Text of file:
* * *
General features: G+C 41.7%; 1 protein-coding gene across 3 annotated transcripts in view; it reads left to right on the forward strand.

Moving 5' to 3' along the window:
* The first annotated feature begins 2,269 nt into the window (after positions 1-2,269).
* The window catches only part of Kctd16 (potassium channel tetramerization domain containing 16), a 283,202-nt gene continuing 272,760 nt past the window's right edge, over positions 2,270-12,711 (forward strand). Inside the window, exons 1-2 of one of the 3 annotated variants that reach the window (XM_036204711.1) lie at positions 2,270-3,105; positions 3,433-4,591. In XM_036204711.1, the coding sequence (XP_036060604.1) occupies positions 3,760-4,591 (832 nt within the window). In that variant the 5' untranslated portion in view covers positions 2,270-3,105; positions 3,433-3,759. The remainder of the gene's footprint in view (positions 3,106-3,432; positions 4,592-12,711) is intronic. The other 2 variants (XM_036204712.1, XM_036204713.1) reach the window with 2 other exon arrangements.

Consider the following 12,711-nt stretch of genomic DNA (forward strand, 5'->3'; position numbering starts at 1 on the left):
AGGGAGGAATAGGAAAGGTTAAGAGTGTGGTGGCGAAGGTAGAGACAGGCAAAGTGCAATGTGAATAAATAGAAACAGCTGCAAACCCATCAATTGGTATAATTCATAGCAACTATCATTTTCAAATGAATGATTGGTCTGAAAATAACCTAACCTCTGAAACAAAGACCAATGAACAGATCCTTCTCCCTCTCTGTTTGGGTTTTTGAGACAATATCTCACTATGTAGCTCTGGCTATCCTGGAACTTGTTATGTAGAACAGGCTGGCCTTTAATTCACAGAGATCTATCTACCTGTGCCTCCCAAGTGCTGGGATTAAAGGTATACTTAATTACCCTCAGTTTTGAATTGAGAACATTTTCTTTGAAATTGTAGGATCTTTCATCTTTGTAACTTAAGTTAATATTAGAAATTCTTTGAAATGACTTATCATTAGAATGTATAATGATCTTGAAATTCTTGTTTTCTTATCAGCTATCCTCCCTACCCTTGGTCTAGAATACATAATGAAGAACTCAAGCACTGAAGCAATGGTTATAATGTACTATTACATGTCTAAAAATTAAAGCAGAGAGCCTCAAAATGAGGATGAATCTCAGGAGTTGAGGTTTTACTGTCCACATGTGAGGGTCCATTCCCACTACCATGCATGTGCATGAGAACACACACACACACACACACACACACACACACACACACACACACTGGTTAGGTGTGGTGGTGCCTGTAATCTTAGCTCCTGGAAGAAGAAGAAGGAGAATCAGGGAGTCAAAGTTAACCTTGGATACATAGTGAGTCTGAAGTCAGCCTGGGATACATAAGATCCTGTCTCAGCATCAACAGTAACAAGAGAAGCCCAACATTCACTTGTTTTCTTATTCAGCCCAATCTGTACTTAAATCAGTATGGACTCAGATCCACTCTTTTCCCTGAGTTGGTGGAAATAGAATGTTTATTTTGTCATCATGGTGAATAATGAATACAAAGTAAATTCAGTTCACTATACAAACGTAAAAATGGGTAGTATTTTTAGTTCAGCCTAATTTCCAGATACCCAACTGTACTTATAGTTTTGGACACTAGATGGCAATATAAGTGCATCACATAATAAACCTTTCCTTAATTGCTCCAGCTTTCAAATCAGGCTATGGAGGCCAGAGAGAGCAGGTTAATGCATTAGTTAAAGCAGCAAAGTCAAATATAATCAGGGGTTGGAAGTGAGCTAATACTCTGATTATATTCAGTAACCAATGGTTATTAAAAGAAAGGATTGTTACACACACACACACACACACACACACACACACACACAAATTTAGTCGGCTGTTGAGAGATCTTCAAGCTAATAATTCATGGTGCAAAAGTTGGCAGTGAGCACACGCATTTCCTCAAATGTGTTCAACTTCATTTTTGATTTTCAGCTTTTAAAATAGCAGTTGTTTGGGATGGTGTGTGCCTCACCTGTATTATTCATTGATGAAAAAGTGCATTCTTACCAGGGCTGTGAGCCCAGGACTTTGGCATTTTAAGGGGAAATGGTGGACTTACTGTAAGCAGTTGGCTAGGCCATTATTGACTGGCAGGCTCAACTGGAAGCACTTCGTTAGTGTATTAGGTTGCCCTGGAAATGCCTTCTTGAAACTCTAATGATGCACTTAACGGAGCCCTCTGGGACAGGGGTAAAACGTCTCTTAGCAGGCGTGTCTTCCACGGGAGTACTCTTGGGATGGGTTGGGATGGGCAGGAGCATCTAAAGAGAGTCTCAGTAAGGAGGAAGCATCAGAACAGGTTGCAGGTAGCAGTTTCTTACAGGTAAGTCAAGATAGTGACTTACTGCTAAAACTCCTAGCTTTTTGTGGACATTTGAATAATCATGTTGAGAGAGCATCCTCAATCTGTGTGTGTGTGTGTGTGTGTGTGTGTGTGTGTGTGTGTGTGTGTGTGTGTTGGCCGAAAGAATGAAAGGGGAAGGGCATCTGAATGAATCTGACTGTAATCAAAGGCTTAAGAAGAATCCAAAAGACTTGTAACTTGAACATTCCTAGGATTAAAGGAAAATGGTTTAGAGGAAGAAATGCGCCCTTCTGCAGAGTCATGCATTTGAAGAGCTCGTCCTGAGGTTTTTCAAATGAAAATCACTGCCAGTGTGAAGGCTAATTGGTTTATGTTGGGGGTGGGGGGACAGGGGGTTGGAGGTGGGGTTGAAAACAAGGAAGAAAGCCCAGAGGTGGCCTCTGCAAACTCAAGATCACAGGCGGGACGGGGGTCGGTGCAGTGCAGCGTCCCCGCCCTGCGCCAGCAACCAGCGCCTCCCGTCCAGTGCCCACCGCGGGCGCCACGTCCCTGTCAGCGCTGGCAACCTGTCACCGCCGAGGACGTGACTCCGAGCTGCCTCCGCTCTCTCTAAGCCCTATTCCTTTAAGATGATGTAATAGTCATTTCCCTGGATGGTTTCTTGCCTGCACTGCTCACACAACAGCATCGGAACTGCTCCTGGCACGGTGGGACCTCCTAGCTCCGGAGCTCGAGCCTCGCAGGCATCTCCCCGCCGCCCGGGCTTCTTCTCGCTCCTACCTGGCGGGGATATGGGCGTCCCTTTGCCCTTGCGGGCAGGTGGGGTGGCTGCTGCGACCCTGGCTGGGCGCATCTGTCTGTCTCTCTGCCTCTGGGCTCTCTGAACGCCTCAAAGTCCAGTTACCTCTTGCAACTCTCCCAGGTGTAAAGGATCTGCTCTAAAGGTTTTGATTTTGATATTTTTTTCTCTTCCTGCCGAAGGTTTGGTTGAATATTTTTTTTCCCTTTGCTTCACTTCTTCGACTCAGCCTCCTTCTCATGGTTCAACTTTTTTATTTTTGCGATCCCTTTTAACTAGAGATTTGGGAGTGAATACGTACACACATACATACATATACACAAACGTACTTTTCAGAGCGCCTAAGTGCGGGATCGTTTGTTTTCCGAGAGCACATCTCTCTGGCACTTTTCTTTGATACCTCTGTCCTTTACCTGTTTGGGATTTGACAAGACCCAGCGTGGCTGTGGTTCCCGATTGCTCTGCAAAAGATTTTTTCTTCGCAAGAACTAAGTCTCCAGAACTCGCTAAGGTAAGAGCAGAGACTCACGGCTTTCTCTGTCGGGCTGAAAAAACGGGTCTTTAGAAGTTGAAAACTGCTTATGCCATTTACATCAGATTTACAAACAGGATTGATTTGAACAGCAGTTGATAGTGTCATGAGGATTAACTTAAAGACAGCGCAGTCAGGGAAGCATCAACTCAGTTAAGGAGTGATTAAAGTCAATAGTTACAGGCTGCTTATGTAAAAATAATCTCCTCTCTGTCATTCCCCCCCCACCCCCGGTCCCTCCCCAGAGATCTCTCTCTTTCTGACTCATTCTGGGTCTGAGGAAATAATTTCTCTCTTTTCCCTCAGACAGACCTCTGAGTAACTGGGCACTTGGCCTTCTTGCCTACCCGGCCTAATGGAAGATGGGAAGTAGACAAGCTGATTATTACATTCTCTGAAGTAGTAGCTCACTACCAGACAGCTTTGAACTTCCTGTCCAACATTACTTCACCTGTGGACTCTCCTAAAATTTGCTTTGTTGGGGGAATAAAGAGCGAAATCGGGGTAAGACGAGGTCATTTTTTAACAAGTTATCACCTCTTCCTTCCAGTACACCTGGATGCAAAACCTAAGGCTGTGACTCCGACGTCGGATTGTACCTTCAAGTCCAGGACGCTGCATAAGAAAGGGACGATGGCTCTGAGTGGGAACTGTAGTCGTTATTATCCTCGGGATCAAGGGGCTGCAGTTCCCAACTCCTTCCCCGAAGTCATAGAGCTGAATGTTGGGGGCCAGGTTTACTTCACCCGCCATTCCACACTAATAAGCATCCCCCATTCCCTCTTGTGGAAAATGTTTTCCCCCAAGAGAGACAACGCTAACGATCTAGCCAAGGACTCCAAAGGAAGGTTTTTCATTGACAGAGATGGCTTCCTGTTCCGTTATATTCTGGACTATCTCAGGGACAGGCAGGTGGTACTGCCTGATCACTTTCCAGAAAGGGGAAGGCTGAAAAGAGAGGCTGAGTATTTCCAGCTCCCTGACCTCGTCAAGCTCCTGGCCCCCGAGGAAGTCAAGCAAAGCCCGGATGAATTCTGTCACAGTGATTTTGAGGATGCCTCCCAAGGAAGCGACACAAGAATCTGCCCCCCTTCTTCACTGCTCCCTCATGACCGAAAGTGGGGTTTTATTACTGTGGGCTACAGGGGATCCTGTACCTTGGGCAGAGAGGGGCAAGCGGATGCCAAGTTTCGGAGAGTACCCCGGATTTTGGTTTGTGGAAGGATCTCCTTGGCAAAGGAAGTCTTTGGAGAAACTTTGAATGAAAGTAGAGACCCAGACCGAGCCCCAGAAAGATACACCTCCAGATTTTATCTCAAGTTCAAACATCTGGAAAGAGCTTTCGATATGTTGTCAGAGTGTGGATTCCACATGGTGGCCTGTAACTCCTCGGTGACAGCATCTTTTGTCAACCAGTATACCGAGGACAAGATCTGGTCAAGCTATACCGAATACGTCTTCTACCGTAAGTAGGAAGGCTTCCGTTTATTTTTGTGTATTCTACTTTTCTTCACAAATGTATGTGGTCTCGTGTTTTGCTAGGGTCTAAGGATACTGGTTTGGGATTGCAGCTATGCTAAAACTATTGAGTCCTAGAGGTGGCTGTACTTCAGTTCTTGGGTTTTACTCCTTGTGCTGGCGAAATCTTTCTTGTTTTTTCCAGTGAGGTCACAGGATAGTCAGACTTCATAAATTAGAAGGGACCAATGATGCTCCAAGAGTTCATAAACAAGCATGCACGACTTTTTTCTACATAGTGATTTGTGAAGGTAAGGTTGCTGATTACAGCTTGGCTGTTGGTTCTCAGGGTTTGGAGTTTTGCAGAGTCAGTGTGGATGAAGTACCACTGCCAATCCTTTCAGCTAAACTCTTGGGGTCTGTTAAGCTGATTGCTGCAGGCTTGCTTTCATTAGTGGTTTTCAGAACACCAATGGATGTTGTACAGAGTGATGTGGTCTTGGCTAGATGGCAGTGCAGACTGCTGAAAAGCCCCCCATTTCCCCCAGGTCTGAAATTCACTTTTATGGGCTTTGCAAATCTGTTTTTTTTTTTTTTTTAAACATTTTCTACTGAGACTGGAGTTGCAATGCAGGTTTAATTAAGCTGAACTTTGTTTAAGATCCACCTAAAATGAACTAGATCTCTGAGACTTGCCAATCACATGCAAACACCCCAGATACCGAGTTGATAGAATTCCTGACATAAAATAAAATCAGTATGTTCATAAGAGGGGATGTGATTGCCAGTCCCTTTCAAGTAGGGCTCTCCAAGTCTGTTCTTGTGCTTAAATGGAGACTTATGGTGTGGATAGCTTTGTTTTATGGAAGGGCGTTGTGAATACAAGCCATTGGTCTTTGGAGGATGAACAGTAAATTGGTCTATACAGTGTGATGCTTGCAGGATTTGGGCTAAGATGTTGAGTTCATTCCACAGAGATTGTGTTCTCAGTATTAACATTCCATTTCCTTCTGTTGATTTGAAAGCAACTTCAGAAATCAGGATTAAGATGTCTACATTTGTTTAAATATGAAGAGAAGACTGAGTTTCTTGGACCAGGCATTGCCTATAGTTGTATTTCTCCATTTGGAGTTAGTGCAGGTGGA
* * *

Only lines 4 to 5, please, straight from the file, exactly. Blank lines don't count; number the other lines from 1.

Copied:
* The window catches only part of Kctd16 (potassium channel tetramerization domain containing 16), a 283,202-nt gene continuing 272,760 nt past the window's right edge, over positions 2,270-12,711 (forward strand). Inside the window, exons 1-2 of one of the 3 annotated variants that reach the window (XM_036204711.1) lie at positions 2,270-3,105; positions 3,433-4,591. In XM_036204711.1, the coding sequence (XP_036060604.1) occupies positions 3,760-4,591 (832 nt within the window). In that variant the 5' untranslated portion in view covers positions 2,270-3,105; positions 3,433-3,759. The remainder of the gene's footprint in view (positions 3,106-3,432; positions 4,592-12,711) is intronic. The other 2 variants (XM_036204712.1, XM_036204713.1) reach the window with 2 other exon arrangements.

Consider the following 12,711-nt stretch of genomic DNA (forward strand, 5'->3'; position numbering starts at 1 on the left):